Feb 15, 2010
New male birth control method will soon become available as recent trials show promise on its effectiveness.

The study conducted by Prof Richard Anderson of Edinburgh University says that the male birth control jab is going to be quite accepted for men as well as for women.

1
votes
Jan 29, 2010
A novel emergency contraception pill can be used up to 120 hours to prevent unwanted pregnancy, scientists say.

EllaOne, a new morning after-pill that was released in November contains ulipristal acetate, a selective progesterone receptor modulator.

1
votes
Oct 05, 2009
In spite of the fact that hormonal contraceptives were developed more than 40 years ago and are widely used by women for prevention of unwanted pregnancy, the same alternative is still not available for men.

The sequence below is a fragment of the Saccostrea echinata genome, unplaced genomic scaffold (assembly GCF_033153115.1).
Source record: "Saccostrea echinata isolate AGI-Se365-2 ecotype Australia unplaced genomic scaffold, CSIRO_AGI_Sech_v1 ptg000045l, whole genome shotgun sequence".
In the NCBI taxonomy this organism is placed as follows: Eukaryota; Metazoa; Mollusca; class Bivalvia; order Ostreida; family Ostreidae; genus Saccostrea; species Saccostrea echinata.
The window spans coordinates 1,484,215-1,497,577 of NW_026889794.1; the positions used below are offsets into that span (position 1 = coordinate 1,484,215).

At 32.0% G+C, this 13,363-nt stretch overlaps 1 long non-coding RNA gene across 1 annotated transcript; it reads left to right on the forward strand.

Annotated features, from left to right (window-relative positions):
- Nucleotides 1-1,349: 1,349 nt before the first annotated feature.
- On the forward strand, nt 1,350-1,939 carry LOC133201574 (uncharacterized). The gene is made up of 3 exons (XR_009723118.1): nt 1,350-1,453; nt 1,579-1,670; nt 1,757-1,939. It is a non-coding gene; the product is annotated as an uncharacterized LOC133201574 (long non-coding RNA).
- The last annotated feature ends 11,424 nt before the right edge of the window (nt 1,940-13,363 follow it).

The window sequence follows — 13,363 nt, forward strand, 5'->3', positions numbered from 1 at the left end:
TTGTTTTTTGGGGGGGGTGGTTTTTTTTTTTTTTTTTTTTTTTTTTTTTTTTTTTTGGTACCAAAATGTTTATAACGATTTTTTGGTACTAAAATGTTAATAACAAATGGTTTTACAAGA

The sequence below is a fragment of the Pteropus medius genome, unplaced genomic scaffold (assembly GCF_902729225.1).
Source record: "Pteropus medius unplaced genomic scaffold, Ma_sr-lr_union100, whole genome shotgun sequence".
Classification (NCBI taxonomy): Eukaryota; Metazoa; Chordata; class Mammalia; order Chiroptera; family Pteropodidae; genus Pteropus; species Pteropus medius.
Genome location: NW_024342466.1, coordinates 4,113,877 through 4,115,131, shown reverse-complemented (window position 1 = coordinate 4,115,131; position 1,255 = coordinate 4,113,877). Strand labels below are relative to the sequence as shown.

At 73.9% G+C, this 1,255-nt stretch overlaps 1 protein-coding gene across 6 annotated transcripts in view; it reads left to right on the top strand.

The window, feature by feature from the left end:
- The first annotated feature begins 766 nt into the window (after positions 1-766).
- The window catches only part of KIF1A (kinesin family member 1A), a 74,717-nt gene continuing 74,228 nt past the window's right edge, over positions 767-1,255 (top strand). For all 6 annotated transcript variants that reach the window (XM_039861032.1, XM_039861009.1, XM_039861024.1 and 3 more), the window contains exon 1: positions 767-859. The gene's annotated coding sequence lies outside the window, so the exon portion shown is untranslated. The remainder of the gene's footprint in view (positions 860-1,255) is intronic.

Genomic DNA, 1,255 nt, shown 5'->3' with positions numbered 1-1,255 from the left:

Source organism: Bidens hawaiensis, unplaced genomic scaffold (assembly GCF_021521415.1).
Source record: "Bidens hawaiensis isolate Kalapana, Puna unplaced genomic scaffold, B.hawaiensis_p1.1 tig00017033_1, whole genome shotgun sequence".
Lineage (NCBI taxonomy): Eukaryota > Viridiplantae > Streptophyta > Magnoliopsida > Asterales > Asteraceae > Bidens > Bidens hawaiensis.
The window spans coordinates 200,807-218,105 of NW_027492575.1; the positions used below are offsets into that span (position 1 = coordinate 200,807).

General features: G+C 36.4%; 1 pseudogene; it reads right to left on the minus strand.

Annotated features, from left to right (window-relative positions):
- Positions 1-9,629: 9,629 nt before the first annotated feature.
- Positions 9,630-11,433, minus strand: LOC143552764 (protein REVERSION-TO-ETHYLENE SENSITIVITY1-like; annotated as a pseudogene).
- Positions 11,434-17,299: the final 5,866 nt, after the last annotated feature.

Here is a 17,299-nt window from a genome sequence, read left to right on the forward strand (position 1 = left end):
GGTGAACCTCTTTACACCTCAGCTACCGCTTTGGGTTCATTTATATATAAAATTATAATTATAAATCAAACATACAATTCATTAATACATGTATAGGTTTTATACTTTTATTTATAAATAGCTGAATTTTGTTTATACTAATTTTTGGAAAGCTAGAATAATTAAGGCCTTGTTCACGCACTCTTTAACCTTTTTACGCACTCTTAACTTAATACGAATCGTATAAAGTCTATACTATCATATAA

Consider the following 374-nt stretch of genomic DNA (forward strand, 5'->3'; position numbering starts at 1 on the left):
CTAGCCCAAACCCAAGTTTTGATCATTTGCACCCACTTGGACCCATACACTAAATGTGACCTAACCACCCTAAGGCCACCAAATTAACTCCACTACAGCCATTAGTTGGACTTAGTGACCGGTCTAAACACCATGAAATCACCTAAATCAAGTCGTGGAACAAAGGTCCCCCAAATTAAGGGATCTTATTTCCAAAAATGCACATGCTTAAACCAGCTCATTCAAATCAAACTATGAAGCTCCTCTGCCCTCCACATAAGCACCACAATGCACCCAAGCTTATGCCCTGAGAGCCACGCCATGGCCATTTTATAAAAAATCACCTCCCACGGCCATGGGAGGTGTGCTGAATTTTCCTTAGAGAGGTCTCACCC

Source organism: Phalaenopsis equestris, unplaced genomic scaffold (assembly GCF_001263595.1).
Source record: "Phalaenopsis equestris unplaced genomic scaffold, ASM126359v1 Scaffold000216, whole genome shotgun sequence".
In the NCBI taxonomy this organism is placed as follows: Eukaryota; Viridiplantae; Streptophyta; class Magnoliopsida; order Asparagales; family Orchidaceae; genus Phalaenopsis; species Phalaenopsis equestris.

The studies conducted by the Medical Research Council Reproductive Biology Unit showed that many men want to have other options of male birth control, including hormonal contraceptives besides the condoms and vasectomy.

1
votes
Jul 25, 2009
Obese women are more likely to get pregnant while using birth control pills, a new study suggests.

Birth control pills work in a different way for women with extra weight if compared to normal-weight women.

1
votes
Jan 21, 2008
A birth control skin patch was found to have a higher risk of blood clots than other hormonal contraceptive like birth control pill, the US Food and Drug administration announced. According to the findings, the increased risk to health led to some changes made to the labelling of birth control skin patch to help women make a more sound choice.